This month's Term ABS Loan Facility (TALF) subscription saw fewer transactions versus last month.

According to a Bank of America Merrill Lynch report,  the November TALF funding concluded with $5.7 billion of TALF deals compared with $6.6 billion in October. There were also $1.1 billion of gross TALF loans compared with $2.5 billion last month.

Autos dominated this round, as has been the theme throughout TALF's existence. Deals from this asset class led the way by making up 54% of this month's TALF new issue volume. The floor plan deals were the leading TALF loan collateral type, comprising 39% of November's TALF loan volume, according to the BofA/Merrill report.

Meanwhile, equipment loans/leases also were used as collateral for TALF deals and TALF loans. A few issuers that have not gone the ABS market route for several years re-entered the market, even though some of these issuers have used this type of financing for other product types.

With investors focused on the new-issue market, several firms used the chance to issue non-TALF deals. Cash investors were far more active than TALF investors, as spreads going into the funding resulted in returns inside the threshold required by most TALF investors, according to BofA/Merrill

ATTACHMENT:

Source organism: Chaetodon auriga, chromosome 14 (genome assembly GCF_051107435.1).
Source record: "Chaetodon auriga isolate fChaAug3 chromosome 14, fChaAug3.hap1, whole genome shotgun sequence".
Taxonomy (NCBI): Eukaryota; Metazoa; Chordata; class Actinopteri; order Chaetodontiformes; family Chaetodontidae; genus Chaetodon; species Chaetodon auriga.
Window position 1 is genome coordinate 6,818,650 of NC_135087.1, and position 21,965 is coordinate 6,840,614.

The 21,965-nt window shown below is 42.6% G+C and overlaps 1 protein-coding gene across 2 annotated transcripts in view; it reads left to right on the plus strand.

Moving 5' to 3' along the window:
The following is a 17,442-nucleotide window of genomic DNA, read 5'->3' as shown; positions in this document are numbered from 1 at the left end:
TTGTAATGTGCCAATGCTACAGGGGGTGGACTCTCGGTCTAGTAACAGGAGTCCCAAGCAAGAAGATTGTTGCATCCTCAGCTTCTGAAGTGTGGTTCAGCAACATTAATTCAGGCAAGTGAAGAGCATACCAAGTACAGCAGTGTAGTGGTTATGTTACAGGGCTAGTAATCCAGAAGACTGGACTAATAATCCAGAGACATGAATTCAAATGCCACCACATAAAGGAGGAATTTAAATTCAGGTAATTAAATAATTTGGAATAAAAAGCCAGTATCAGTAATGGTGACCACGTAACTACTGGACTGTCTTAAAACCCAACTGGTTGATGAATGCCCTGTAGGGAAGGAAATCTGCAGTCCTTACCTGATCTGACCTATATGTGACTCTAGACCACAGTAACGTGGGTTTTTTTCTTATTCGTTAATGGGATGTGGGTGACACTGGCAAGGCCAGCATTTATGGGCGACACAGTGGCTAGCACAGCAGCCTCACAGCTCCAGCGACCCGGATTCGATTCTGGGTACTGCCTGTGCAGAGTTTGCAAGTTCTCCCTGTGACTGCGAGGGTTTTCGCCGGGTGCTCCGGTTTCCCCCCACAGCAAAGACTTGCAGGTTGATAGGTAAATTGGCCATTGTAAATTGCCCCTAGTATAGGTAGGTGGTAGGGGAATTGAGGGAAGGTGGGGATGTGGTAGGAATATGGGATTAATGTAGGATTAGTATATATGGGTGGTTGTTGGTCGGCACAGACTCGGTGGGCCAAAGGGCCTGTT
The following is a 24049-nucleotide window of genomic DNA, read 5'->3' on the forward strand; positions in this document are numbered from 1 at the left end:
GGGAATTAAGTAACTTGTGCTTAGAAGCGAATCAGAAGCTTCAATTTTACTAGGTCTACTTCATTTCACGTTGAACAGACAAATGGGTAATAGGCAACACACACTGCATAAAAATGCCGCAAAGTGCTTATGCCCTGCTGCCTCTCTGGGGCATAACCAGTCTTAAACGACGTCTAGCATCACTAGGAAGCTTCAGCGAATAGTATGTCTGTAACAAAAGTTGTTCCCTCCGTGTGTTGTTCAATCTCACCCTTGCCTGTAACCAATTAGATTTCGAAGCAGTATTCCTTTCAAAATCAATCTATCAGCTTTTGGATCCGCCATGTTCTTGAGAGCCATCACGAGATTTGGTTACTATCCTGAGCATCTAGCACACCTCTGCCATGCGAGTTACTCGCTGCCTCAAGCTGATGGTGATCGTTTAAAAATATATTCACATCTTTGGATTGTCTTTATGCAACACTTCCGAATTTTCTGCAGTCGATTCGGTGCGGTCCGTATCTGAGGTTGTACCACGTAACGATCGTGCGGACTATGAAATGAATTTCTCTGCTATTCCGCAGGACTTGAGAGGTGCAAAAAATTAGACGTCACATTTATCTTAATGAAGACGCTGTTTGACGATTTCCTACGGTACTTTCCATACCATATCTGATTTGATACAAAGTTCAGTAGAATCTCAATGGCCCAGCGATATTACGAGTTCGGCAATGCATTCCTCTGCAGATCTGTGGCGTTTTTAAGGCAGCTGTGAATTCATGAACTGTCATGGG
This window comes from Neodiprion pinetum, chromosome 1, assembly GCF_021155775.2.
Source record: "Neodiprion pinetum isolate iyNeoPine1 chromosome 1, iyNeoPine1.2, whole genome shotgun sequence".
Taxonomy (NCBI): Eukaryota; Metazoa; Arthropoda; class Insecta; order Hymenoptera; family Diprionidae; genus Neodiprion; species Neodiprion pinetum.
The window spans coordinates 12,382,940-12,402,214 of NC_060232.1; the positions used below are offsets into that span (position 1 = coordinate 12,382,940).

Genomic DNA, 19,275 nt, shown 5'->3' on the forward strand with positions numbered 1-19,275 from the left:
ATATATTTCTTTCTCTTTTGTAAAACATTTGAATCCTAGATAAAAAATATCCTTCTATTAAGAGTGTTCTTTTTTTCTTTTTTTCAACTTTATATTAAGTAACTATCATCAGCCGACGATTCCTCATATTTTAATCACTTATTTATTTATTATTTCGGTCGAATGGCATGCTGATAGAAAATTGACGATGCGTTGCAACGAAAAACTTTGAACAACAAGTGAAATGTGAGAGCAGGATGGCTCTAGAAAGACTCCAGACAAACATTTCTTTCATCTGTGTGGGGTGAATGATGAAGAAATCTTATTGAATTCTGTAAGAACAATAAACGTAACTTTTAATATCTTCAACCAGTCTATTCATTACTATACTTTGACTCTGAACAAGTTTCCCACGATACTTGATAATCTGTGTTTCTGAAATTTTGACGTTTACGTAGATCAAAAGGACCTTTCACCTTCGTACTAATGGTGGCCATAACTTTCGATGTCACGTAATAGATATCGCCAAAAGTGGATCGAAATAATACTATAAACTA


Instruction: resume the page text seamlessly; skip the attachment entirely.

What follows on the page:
The cash investors comprise those who are approved for TALF and those who are not. BofA/Merrilll analysts added that the number of cash investors that are part of the program continues to grow. They said that most of this month's TALF investors have participated in past fundings. TALF investors continue to focus on sectors and issuers that come to the market less frequently as well as longer-dated classes in the auto and equipment asset types.

A part of this month's TALF loans were used to finance secondary positions. As deals moved closer to pricing, fewer saw the considerable drops in spreads that the market has seen at past TALF fundings. Tiering was seen between sectors and issuers and this is why month-over-month comparisons were mixed.

Even though the TALF program still provides an important back-stop to wider spreads, the comparatively high level of interest by cash investors, the ability of several issuers to price non-TALF transactions near the program's levels, and the use of this month's loan proceeds to fund secondary rather than primary positions have pointed to the possibility of the ABS market being able to operate without TALF, BofA Merrill analysts said.

BofA/Merrill analysts think that more firms will look to issue non-TALF-eligible ABS and move the timing of their deals away from TALF subscription dates. Nonetheless, they believe that issuance volume will stay clustered around TALF subscription dates, the next date being 12/3/09.

The link below contains details of the November TALF transactions from the ASR Scorecard database.

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